Sep 15, 2014 1:00 AM

Author: Office of Public Affairs

You didn’t rise to the top of the game as your company’s CEO by being a slacker. Long hours don’t scare you. Neither do cross-country flights for business and client meetings. Pulling an all-nighter to
make sure you seal the deal tomorrow? That’s kids’ stuff in your playbook by now. But sometimes it’s hard to ignore the tiny voice in the back of your head that nags you about your health —the one that questions whether 80-hour work weeks, food on the go and haphazard sleep patterns are going to catch up with you in the long run.

If statistics from University of Utah Health are any indication, the answer is yes, despite how indestructible top executives might often feel in their daily lives. CEOs and other executives make up a solid percentage of heart patients at the university’s Cardiovascular Center, according to Amit Patel, MD, an associate professor in the Division of Cardiothoracic Surgery at the University of Utah School of Medicine.

In fact, approximately 15 percent of the 20,000 patients who visit the University of Utah Cardiovascular Center each year meet the definition of “high-stress CEOs.” Heart patients who fall into this category are usually on the road with inconsistent eating patterns and frequently must adjust to changes in time zones as they travel from coast to coast. Throw in little time for sleep and exercise and it’s not a surprise that many CEOs are more prone to high blood pressure which progresses to coronary diseases like atrial fibrillation, an irregular heart rate that results in poor blood flow. Heart attacks are also more common in high-stress patients like CEOs than in other populations, studies show.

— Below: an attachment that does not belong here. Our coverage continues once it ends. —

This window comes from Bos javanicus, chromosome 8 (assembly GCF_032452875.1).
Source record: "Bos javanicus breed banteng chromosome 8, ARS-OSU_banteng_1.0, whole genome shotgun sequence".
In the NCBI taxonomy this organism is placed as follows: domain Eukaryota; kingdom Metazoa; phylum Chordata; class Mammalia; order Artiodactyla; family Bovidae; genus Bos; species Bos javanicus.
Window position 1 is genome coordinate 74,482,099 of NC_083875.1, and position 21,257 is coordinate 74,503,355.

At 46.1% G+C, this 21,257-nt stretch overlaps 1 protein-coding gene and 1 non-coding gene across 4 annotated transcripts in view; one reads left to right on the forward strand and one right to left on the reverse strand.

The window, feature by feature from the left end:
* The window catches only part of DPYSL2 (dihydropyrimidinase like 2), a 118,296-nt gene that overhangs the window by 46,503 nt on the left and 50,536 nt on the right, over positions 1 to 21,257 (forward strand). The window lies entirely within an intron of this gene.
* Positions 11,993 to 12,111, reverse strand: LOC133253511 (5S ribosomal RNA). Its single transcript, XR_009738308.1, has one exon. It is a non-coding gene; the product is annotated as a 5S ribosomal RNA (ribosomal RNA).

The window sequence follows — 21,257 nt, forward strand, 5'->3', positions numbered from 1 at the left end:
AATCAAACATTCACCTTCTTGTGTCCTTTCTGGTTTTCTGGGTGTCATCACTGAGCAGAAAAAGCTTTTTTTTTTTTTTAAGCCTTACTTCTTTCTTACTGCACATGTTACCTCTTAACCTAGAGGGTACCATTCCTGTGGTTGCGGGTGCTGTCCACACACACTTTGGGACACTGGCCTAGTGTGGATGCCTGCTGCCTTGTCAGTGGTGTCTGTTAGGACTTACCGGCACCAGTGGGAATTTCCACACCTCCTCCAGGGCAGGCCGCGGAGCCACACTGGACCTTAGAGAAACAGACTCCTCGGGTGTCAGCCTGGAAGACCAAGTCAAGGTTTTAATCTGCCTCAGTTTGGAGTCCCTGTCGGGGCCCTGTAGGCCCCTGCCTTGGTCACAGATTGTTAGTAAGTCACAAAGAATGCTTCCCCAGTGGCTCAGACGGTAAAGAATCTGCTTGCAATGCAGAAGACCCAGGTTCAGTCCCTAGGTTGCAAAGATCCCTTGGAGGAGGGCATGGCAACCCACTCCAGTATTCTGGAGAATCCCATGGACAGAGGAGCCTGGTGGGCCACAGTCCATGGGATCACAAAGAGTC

“In this patient population, you see high blood pressure earlier in their career,” said Patel. “Many CEOs won’t notice the effects of high blood pressure when they are building their careers in their 20s and 30s, but by the time they hit their 40s, the lifestyle will start to catch up with them.”

So how can you avoid quadruple bypass surgery? Before you tense up waiting to hear how you must make a drastic lifestyle change, hold on: You don’t need drop that Big Mac or start running 10 miles each day to get back on track (although that might not hurt). Making one small change can steer you in the right direction of leading a healthier life, said Patel.

For Patel and his colleague, John Ryan, MD, a cardiologist at University of Utah Health, encouraging patients to squeeze in a short 10 to 20 minutes of daily exercise in the form of yoga or meditation can assist in providing some calm during the frenetic pace of a CEO’s work week.

“There is plenty of data that shows professional performance improves with moderate exercise. Sacrificing 20 to 30 minutes of exercise to do 20 to 30 minutes of extra work in the end could hinder your outcomes,” said Ryan. “Make the time for a healthier life.”

heart health cardiothoracic surgery

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